RALEIGH — The Carolina Hurricanes’ season will finish Saturday in Pittsburgh. What began with promise will end in disappointment, with the Canes again missing the Stanley Cup playoffs.
That the final game will be played in the Penguins’ Consol Energy Center adds a twist.
Canes center Jordan Staal last played in the arena April 20, 2012. His goal and assist helped the Penguins top the Philadelphia Flyers 3-2 in Game 5 of their first-round playoff series, although the Flyers eventually won the series.
A little more than two months later, Jim Rutherford was in the building. On June 22, 2012, just before the start of the NHL Entry Draft in Consol, the Canes’ president and general manager completed the trade that brought Staal to the Hurricanes.
Many believed the acquisition of Staal, a big, strong two-way center, would make the Hurricanes a playoff team this season. Certainly the two principals – Rutherford and Staal – believed so. That perhaps will make Saturday’s game a bittersweet return for both.
“It was always a fun place to play, in Pittsburgh, and I have a lot of good memories,” Staal said this week. “It would have been a little better if it meant a little more.”
The Penguins lead the NHL’s Eastern Conference and will be the top seed in the playoffs. Center Brandon Sutter, who went to Pittsburgh as part of the Staal trade, has been an integral part of his new team’s success.
The Canes are 19-24-4. In 47 games, Staal has 10 goals and 20 assists, and a minus-17 rating. He recently said he has “let the team down” at times in his first season with Carolina.
“He’s been too tough on himself,” Rutherford said Friday. “It’s certainly not the year he was expecting. But he’s a young guy. He has played with different wingers all season. He didn’t have a training camp.
“He’s had success, he has great character and he’s a great player. And he has not played a full season for us.”
While time has passed, Staal still uses the word “surreal” while describing June 22. It was his wedding day. He was in his hometown of Thunder Bay, Ont., surrounded by brothers Eric, Marc and Jared Staal but also a lot of Penguins teammates when his agent delivered the news of the trade during the reception.
“I was sitting beside him when he was told,” said Marc Staal, a New York Rangers defenseman. “My stomach dropped. I can imagine how he felt. It was pretty emotional for him.”
Jordan Staal called it a “pretty crazy day, definitely a life-changing day.” After six seasons with the Penguins and a Stanley Cup in 2009, he would be joining his oldest brother, Eric, in Carolina.
Rutherford said he does not second-guess a trade he deems one of the biggest in franchise history. Rutherford and Penguins general manager Ray Shero hunkered down in Shero’s office at Consol Energy Center a few hours before the draft began and finished it up.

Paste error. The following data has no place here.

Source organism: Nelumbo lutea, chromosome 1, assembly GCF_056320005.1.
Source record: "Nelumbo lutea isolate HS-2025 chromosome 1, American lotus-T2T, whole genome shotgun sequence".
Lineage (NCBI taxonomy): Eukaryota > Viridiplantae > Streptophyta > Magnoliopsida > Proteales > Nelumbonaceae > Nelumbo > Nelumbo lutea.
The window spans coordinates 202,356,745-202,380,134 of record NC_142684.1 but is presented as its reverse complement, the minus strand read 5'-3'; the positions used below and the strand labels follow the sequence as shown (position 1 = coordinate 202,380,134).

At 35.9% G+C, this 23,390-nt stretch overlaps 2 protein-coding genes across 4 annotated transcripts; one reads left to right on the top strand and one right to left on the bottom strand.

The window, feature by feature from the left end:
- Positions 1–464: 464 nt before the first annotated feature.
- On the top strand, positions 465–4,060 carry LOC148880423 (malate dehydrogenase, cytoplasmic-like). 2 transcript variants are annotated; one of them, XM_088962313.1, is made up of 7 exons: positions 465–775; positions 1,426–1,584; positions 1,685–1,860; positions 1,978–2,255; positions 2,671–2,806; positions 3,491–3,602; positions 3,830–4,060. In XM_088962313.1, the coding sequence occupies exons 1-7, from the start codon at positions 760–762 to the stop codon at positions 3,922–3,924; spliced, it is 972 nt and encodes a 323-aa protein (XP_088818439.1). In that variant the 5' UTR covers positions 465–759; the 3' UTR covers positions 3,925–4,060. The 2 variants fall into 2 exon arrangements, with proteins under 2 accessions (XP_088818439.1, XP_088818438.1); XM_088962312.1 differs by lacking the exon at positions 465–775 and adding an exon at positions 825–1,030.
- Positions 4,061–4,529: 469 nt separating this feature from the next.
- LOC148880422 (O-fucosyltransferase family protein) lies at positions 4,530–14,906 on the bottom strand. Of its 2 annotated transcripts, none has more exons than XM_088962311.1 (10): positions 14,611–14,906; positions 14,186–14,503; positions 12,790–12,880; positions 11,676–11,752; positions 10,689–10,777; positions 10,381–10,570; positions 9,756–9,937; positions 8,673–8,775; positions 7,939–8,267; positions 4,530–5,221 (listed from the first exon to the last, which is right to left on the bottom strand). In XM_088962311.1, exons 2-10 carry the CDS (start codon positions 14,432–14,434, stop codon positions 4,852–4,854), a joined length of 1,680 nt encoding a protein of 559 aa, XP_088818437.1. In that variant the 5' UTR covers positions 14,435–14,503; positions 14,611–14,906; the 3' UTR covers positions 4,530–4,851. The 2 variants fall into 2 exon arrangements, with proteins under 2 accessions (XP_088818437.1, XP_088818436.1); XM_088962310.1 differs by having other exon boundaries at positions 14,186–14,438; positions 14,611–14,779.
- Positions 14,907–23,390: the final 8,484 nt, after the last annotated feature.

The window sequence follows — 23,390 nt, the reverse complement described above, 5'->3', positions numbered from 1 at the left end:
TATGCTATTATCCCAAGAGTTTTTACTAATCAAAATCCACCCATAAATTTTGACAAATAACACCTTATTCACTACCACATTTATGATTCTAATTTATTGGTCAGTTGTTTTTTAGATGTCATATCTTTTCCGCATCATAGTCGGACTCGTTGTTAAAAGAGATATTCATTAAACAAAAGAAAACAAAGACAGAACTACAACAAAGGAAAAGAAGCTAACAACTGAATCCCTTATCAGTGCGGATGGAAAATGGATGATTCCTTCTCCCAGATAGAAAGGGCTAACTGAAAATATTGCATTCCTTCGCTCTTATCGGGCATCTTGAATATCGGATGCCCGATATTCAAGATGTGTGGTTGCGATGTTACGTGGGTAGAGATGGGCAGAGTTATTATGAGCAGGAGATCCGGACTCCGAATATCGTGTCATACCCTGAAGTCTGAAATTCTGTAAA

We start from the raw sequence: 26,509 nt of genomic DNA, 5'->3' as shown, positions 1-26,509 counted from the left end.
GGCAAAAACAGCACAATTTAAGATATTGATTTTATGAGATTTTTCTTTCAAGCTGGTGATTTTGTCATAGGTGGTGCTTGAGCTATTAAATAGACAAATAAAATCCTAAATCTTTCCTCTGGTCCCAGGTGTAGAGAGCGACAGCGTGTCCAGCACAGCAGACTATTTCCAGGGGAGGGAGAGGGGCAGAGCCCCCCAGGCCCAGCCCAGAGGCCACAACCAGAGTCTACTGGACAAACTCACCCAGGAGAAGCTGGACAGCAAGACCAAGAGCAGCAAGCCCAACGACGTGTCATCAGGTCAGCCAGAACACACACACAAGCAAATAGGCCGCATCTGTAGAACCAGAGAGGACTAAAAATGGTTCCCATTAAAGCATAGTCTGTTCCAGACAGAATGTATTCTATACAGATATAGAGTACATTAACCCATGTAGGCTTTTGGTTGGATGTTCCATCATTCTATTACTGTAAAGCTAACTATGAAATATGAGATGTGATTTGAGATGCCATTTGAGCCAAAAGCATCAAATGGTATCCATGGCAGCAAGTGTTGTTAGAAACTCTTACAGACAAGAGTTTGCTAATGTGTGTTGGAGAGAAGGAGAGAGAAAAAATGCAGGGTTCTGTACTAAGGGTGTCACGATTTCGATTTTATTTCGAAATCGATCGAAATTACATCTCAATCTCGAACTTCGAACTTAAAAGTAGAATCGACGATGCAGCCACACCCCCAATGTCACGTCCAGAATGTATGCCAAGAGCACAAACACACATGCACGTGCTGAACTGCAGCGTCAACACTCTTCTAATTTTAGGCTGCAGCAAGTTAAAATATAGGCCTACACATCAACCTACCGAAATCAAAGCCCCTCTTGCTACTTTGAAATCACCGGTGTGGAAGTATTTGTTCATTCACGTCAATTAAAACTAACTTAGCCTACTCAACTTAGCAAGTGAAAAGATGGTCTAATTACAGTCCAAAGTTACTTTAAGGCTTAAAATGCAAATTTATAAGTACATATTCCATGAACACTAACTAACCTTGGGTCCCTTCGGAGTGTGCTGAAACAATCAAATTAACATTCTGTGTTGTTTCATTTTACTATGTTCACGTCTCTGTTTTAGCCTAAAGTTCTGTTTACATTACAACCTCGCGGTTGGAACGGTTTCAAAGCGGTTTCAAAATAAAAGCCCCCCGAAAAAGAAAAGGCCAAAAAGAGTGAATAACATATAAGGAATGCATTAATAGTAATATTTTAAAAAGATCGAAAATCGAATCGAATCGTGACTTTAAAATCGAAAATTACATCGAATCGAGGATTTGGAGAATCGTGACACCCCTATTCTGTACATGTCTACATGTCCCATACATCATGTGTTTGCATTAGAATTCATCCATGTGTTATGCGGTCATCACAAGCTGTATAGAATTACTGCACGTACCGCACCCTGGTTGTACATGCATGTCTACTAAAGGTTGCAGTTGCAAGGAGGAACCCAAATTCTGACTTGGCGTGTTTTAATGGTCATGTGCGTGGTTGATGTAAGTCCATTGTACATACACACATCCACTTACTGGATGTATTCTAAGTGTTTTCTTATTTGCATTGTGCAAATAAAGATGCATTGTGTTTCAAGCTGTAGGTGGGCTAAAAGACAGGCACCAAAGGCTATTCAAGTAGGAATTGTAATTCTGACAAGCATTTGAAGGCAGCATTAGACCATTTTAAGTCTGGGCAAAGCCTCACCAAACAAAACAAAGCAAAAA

“It was a tough one to make and it was tough giving up a good player like Brandon,” Rutherford said. “But with an opportunity to get Jordan, it was something we felt like we needed to do, and he has made a difference on our team.”
The Canes had a lot of other issues in a season that was shortened and disjointed because of the NHL lockout.
Injuries took a toll on the team. Starting goalie Cam Ward was lost to a sprained knee and defenseman Joni Pitkanen to a broken heel bone. Rutherford said defenseman Tim Gleason played nearly a month with a broken foot and forward Jiri Tlusty with a dislocated finger.
The Canes were without Tuomo Ruutu for much of the season. Ruutu had hip surgery in December and will undergo surgery on the other hip after the season, Rutherford said.
Rutherford said Canes coach Kirk Muller “never had a full (healthy) lineup and all the key players at the same time.” He said he believed Muller has handled the team well given the circumstances and lack of practice time.
“I think he’s done a good job,” he said.
Rutherford praised the loyalty of Canes fans, noting Carolina set a franchise record for home attendance, averaging 17,560 in 24 dates this season. He said he’s pleased with the rate of season-ticket renewals and already looking to next season.
“As tough as this season has been for all of us, we’re in as strong a position right now to build a strong team going forward as we’ve ever been with the core group of players we have,” Rutherford said.
NOTES: Eric Staal has been nominated by his teammates for the 2012-13 King Clancy Memorial Trophy. It is the third time Staal has been nominated for the honor, which is awarded to the NHL player who best exemplifies leadership qualities on and off the ice and has made a noteworthy contribution in his community. ... Defenseman Justin Faulk was named the team’s most valuable player for the season by the Carolina chapter of the Professional Hockey Writers Association. … Forward Patrick Dwyer won the Josef Vasicek Award for cooperation with the local media. … Defenseman Tim Gleason was the 2013 winner of the Steve Chiasson Award, which honors the late Canes defenseman.
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